No Comment, Quotation — December 4, 2007, 12:00 am

Madison on Containing the War Power and War Spending

manet-kearsarge

Wars may be divided into two classes; one flowing from the mere will of the government, the other according with the will of the society itself.

Those of the first class can no otherwise be prevented than by such a reformation of the government, as may identify its will with the will of the society. . . Whilst war is to depend on those whose ambition, whose revenge, whose avidity, or whose caprice may contradict the sentiment of the community, and yet be uncontrouled by it; whilst war is to be declared by those who are to spend the public money, not by those who are to pay it; by those who are to direct the public forces, not by those who are to support them; by those whose power is to be raised, not by those whose chains may be riveted the disease must continue to be hereditary like the government of which it is the offspring. As the first step towards a cure, the government itself must be regenerated. Its will must be made subordinate to, or rather the same with, the will of the community. . .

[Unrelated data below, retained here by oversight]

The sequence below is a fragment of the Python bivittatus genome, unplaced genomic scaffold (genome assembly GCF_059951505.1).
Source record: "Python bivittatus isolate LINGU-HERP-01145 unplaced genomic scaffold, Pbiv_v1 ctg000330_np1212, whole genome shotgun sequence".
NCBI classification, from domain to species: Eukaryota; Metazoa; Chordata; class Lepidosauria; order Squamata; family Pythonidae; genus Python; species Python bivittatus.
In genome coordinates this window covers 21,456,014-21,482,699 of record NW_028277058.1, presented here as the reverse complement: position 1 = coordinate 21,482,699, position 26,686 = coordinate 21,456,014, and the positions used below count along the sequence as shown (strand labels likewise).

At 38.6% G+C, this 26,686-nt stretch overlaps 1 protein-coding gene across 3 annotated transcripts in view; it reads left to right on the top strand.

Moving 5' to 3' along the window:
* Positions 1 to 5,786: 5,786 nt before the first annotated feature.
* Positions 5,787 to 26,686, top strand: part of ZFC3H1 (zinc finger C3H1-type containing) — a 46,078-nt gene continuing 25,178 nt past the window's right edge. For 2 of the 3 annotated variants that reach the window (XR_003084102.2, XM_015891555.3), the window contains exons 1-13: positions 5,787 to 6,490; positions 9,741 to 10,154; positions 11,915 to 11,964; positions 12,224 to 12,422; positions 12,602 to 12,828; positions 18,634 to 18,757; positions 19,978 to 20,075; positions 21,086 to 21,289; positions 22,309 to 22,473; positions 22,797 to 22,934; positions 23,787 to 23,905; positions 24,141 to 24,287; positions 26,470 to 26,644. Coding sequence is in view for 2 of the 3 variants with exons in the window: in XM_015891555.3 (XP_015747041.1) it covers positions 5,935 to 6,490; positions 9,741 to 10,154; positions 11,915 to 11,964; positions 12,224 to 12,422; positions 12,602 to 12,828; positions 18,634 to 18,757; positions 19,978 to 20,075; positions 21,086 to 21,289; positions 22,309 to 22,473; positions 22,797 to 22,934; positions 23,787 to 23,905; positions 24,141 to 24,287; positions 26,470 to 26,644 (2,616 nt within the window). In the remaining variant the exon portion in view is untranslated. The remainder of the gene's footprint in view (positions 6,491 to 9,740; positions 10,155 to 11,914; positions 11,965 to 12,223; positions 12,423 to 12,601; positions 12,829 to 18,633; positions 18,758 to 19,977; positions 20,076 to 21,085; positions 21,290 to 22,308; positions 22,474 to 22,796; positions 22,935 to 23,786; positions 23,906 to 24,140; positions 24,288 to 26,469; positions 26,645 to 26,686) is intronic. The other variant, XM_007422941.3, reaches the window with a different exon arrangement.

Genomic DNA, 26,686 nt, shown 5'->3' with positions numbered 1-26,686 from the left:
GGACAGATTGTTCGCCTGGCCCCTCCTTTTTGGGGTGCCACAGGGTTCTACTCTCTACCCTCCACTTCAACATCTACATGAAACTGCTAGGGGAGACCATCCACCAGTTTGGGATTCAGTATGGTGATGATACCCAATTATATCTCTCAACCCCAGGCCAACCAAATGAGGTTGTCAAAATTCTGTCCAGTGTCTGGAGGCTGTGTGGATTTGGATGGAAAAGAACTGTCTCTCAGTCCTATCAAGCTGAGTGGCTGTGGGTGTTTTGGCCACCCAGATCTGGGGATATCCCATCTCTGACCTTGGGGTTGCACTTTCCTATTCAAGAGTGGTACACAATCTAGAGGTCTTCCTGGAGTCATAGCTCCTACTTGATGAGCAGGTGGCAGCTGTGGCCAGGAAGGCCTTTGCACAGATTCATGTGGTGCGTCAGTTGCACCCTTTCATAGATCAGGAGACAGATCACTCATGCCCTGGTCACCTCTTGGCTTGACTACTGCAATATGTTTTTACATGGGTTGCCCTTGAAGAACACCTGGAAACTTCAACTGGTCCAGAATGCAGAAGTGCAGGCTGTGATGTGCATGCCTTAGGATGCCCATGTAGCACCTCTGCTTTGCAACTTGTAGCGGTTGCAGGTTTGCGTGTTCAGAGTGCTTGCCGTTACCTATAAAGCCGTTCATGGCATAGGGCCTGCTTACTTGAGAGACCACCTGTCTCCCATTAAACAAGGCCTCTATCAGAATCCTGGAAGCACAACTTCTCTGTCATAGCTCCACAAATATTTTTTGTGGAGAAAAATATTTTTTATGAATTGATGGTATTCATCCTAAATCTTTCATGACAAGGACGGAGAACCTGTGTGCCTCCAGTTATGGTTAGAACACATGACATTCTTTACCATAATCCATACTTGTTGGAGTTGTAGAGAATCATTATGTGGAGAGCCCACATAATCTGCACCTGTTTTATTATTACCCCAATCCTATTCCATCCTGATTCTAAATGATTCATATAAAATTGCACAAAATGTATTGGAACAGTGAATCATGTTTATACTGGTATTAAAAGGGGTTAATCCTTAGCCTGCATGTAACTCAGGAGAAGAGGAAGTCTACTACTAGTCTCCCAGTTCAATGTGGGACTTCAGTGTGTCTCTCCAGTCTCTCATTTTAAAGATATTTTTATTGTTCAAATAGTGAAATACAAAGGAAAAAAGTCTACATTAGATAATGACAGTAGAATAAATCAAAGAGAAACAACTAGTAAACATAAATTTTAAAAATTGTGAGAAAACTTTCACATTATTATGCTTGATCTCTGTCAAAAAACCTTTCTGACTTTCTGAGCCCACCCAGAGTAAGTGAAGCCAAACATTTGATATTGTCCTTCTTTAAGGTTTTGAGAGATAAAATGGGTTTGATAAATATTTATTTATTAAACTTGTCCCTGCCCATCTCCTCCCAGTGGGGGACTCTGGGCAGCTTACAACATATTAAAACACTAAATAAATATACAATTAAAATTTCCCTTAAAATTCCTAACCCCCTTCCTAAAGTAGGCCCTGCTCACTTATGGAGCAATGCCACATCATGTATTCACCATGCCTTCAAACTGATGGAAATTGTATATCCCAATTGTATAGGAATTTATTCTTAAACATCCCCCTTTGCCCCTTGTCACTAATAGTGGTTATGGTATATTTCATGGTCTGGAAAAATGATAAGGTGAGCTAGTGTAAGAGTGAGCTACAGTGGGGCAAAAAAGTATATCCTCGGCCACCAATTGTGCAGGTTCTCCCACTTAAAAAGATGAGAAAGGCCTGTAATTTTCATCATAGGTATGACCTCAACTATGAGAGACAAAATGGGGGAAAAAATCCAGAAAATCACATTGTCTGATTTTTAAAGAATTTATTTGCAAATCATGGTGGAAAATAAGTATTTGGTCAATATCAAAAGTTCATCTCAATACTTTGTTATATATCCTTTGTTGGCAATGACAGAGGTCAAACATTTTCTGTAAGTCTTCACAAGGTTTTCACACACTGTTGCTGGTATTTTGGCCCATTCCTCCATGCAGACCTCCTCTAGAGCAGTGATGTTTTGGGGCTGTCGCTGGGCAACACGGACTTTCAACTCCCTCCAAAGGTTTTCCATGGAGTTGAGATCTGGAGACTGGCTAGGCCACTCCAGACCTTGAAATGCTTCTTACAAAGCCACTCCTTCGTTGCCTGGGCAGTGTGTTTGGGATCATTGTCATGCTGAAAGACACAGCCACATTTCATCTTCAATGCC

The other class of wars, corresponding with the public will, are less susceptible of remedy. There are antidotes, nevertheless, which may not be without their efficacy. As wars of the first class were to be prevented by subjecting the will of the government to the will of the society, those of the second, can only be controuled by subjecting the will of the society to the reason of the society; by establishing permanent and constitutional maxims of conduct, which may prevail over occasional impressions, and inconsiderate pursuits. . .